Economy, Domestic Economy

IRICA Eases Customs Affairs to Aid Manufacturers

IRICA Eases Customs Affairs to Aid ManufacturersIRICA Eases Customs Affairs to Aid Manufacturers

The Islamic Republic of Iran Customs Administration is enacting new regulations to ease import and export of goods by Iranian manufacturers.

The new regulatory package comes after IRICA issued another directive allowing manufacturers to pay import duties in increments, IRNA reported.

The directives are part of a general push by the government and the parliament to revive the economy and help the manufacturing sector get back on its feet after years of economic turmoil.

The turmoil resulted from western sanctions over Iran’s nuclear program and mismanagement of government finances that led to rampant inflation and a two-year back-to-back recession.

Now, following the lifting of sanctions in exchange for limits on Tehran’s nuclear works, Iranian businesses are reestablishing their ties with their foreign counterparts and have regained access to raw materials and consumer markets previously blocked by financial sanctions.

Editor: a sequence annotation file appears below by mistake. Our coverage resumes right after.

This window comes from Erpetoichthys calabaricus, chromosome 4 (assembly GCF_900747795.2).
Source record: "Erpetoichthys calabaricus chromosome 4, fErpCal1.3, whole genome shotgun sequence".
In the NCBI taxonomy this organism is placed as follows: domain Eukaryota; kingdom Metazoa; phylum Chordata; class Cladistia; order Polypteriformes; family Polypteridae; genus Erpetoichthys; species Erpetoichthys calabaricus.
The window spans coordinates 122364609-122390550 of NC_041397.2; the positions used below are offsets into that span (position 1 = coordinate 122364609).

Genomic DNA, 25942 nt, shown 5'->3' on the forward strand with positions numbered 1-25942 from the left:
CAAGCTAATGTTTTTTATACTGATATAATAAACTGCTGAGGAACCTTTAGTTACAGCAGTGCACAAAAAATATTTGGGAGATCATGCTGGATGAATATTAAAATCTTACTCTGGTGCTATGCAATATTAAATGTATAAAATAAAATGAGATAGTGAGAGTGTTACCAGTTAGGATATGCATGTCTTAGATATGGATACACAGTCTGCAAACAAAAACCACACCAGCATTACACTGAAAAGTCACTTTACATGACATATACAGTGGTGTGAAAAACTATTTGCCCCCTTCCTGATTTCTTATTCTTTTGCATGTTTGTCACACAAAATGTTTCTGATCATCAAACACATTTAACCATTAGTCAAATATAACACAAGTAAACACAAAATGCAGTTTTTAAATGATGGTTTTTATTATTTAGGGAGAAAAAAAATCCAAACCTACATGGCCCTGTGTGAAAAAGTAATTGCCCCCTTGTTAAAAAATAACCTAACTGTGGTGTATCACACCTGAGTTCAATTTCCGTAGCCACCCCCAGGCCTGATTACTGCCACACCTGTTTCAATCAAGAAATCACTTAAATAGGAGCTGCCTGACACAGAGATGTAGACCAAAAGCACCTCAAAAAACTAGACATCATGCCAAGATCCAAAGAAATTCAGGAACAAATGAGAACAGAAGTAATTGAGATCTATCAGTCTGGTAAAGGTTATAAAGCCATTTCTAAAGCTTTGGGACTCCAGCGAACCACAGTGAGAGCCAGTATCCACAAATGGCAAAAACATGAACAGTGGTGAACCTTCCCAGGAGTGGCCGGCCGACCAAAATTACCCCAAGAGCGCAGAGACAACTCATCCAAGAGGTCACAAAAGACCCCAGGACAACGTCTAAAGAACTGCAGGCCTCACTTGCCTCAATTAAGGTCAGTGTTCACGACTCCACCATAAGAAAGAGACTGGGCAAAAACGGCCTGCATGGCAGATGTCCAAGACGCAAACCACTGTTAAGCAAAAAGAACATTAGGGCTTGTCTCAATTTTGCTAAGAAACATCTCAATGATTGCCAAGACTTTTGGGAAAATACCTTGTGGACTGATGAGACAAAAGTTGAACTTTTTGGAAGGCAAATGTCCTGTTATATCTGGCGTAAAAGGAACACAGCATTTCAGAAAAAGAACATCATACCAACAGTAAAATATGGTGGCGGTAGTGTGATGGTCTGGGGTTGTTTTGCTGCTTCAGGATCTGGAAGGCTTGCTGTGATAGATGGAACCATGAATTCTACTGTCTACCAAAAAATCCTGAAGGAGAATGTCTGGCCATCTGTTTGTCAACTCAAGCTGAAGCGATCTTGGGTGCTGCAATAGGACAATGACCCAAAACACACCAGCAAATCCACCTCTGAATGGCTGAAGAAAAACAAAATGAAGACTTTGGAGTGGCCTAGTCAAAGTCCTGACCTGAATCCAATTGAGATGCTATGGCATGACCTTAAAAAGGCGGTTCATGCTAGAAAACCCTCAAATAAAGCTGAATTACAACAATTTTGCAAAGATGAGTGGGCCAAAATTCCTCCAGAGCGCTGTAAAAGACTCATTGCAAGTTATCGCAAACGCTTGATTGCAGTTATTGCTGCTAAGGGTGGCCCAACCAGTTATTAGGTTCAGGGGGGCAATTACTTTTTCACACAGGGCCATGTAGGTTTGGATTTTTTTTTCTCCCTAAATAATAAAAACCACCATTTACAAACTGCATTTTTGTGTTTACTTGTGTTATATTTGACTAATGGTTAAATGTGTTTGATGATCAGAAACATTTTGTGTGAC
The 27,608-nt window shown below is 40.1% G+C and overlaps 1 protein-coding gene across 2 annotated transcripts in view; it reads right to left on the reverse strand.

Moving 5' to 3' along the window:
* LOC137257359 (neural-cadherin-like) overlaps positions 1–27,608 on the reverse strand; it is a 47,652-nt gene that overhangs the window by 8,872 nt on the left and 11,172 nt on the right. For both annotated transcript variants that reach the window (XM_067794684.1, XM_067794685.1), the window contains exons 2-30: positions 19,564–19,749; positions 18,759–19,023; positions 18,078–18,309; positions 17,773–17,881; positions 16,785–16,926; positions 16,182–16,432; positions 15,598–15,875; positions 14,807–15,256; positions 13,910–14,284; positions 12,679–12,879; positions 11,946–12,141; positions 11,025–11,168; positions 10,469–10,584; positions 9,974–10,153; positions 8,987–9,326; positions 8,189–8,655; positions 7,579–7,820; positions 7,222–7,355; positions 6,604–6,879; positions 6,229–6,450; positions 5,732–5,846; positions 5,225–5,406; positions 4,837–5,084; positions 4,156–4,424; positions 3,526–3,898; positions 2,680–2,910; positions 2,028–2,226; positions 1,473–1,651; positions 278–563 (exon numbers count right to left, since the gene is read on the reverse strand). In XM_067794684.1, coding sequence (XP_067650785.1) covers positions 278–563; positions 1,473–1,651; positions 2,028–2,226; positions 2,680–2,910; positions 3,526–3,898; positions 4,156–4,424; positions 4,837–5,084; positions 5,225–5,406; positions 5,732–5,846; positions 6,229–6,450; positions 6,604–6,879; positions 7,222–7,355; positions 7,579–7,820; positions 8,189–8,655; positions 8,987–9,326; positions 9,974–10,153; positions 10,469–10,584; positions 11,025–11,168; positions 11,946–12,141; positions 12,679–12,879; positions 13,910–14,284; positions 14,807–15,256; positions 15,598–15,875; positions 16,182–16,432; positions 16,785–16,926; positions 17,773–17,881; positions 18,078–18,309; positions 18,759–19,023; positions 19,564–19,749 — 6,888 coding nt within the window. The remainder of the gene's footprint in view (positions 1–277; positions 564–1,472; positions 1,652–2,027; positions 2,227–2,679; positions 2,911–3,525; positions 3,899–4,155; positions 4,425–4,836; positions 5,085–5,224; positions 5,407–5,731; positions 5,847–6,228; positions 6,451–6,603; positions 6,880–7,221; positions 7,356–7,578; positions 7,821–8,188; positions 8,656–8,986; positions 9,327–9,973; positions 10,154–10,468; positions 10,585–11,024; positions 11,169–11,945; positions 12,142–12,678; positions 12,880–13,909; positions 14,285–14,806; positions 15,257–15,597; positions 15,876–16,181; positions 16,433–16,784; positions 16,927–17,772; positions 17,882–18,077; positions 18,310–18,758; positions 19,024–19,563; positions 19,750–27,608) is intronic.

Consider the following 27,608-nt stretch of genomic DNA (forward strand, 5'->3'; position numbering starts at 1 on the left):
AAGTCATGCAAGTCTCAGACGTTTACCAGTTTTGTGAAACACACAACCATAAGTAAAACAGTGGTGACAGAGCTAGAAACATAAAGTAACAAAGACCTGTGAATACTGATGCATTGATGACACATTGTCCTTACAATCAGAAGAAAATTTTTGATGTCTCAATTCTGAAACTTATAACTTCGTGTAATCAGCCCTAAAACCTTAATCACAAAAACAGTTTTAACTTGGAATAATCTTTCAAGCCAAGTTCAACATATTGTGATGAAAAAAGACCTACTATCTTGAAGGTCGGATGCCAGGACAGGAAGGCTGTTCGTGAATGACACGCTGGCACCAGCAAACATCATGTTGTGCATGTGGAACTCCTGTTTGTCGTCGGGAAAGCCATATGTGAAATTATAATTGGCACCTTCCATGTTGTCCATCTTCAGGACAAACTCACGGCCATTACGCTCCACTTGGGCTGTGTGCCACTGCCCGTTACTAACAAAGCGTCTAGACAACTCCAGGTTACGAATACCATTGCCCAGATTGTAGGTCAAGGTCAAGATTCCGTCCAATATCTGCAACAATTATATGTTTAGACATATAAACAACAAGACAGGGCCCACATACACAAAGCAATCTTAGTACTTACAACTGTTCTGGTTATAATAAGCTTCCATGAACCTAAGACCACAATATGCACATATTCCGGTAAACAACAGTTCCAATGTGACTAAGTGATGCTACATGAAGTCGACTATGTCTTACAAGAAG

International measures against Iran, including banking curbs, were lifted in January as part of the deal with world powers. Nonetheless, the Islamic Republic is struggling to access new financing as many large banks fear falling foul of remaining US restrictions.

The government is pinning its strategy on a revival of Iran’s wide industrial base and is easing regulations to accelerate their operations.

The measures enacted by the customs administration include easing of import and export documentation requirements, easier modes of tariff and duty payments and faster processing of import and export cases.

The IRICA will also work in conjunction with Iranian lenders when processing letters of credit and other financing documentation.

Earlier on Tuesday, IRICA Chairman Masoud Karbasian said customs clearance formalities now take three days, down from the previous 26 days, which have reduced costs by 280,000 billion rials (around $8 billion at market exchange rate).

The Iranian government is also aiming to quickly join the World Trade Organization to help businesses gain easier access to foreign markets.

WTO members are willing to support Iran’s accession to the body, but a lot will depend on Tehran’s drive to make proposals during the early stages, the WTO’s director general said in March.

Iran, one of the biggest economies outside WTO, had signaled its intention to join, as part of normalizing its international trade relations in the post-sanctions era.